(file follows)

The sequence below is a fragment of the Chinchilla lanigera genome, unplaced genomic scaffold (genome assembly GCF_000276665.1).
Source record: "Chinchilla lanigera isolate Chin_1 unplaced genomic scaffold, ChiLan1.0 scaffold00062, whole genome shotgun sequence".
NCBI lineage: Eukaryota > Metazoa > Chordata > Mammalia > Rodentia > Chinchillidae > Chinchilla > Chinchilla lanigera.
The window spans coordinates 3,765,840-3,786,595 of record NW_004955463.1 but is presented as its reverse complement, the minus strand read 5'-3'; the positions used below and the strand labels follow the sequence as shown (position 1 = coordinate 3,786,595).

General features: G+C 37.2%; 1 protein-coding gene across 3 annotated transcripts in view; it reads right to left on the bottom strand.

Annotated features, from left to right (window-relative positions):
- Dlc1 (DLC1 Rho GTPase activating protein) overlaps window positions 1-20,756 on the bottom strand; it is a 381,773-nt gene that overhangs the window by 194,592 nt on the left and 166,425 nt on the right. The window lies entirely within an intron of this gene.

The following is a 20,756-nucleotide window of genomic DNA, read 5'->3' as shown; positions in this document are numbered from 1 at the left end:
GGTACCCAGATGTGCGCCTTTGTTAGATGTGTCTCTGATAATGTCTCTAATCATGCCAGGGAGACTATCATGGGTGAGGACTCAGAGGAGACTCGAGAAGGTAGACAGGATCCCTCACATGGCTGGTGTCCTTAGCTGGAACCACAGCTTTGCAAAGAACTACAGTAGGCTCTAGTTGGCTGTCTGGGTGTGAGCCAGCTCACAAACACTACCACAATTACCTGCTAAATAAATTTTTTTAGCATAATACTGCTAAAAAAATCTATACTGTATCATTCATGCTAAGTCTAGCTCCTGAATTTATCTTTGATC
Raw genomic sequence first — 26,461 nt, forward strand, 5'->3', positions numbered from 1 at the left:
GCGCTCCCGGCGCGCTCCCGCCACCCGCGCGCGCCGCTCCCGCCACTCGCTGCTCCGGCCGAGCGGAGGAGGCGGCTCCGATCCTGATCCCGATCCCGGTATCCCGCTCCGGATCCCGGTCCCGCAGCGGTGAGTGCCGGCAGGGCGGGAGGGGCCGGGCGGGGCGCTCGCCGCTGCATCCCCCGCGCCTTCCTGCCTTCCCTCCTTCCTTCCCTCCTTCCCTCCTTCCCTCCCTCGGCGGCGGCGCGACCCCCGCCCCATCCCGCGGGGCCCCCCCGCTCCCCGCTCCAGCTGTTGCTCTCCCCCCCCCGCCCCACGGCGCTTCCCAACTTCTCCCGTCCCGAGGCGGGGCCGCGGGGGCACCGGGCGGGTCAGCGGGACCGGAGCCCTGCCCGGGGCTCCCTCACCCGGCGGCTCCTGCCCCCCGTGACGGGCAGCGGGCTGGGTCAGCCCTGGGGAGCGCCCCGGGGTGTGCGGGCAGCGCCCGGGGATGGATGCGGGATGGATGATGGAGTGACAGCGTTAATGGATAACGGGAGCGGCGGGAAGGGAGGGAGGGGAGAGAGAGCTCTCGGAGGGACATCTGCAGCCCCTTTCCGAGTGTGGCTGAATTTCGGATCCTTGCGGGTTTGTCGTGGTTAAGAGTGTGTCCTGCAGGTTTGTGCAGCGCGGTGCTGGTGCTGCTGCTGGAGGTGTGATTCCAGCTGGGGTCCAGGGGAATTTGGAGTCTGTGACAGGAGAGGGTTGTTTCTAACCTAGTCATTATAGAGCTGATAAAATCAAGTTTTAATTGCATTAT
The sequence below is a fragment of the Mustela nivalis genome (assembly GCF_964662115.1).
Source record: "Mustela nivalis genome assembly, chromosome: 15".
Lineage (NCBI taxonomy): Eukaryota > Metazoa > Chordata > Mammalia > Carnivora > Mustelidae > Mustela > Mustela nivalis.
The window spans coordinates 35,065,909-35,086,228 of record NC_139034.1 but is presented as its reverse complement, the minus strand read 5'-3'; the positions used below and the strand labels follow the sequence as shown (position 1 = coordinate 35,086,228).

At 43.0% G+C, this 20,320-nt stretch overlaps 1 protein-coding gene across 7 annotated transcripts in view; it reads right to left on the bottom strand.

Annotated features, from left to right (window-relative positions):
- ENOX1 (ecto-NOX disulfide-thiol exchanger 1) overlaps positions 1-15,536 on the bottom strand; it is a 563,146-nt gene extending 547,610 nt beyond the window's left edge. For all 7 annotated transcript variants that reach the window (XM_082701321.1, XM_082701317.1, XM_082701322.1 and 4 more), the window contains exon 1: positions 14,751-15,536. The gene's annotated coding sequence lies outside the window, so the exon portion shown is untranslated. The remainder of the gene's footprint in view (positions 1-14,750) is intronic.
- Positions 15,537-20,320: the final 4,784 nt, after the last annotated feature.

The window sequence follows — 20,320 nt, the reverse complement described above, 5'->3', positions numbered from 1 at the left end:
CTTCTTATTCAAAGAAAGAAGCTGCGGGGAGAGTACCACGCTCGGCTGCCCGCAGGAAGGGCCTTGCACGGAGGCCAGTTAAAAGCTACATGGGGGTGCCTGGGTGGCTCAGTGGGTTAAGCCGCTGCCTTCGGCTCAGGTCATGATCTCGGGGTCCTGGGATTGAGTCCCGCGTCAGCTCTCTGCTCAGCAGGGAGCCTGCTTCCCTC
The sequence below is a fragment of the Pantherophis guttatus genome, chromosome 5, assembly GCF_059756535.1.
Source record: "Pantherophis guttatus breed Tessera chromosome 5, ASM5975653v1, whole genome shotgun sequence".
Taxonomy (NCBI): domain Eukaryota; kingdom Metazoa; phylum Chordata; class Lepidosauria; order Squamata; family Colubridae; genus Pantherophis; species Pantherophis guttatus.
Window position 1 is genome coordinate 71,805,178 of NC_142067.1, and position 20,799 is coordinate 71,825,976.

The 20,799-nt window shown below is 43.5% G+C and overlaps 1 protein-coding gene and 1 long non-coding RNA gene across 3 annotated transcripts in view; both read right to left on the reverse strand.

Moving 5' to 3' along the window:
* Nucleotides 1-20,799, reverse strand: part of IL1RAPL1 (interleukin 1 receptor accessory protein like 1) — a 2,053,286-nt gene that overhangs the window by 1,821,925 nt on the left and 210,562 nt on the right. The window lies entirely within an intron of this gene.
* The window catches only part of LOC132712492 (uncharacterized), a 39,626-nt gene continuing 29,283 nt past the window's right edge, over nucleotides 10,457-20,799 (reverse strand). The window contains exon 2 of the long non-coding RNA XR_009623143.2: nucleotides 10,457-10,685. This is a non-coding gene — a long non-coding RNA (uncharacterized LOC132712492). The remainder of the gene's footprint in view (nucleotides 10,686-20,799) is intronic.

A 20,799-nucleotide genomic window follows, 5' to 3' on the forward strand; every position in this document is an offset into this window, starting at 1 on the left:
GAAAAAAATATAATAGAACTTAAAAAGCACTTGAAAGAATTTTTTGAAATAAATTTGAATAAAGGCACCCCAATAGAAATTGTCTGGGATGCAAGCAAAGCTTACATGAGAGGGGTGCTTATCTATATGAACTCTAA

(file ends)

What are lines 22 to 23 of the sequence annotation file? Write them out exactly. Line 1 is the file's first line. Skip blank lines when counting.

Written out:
The sequence below is a fragment of the Pantherophis guttatus genome, chromosome 5, assembly GCF_059756535.1.
Source record: "Pantherophis guttatus breed Tessera chromosome 5, ASM5975653v1, whole genome shotgun sequence".